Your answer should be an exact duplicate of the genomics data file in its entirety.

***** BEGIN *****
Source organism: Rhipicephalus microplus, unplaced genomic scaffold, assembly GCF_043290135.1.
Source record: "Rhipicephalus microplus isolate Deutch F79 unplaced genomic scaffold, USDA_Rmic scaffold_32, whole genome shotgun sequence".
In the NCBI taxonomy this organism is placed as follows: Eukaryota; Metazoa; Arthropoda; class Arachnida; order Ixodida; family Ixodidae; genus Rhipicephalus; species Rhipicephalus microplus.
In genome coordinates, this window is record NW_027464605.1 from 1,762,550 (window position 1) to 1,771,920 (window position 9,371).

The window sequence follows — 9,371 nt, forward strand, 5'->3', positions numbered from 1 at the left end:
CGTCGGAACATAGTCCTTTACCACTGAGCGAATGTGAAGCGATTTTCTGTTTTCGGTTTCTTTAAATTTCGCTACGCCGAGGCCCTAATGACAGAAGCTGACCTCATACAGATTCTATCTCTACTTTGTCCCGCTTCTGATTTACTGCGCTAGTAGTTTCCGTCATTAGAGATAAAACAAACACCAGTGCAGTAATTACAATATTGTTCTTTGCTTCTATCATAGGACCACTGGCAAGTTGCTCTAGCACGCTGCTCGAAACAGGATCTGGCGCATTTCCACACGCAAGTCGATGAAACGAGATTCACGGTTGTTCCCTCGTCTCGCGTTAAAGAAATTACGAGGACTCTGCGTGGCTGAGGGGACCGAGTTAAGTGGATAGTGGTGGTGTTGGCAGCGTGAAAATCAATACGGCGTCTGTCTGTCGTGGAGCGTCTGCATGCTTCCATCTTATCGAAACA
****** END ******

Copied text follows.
Source organism: Rhipicephalus microplus, unplaced genomic scaffold, assembly GCF_043290135.1.
Source record: "Rhipicephalus microplus isolate Deutch F79 unplaced genomic scaffold, USDA_Rmic scaffold_32, whole genome shotgun sequence".
In the NCBI taxonomy this organism is placed as follows: Eukaryota; Metazoa; Arthropoda; class Arachnida; order Ixodida; family Ixodidae; genus Rhipicephalus; species Rhipicephalus microplus.
In genome coordinates, this window is record NW_027464605.1 from 1,762,550 (window position 1) to 1,771,920 (window position 9,371).

The window sequence follows — 9,371 nt, forward strand, 5'->3', positions numbered from 1 at the left end:
CGTCGGAACATAGTCCTTTACCACTGAGCGAATGTGAAGCGATTTTCTGTTTTCGGTTTCTTTAAATTTCGCTACGCCGAGGCCCTAATGACAGAAGCTGACCTCATACAGATTCTATCTCTACTTTGTCCCGCTTCTGATTTACTGCGCTAGTAGTTTCCGTCATTAGAGATAAAACAAACACCAGTGCAGTAATTACAATATTGTTCTTTGCTTCTATCATAGGACCACTGGCAAGTTGCTCTAGCACGCTGCTCGAAACAGGATCTGGCGCATTTCCACACGCAAGTCGATGAAACGAGATTCACGGTTGTTCCCTCGTCTCGCGTTAAAGAAATTACGAGGACTCTGCGTGGCTGAGGGGACCGAGTTAAGTGGATAGTGGTGGTGTTGGCAGCGTGAAAATCAATACGGCGTCTGTCTGTCGTGGAGCGTCTGCATGCTTCCATCTTATCGAAACA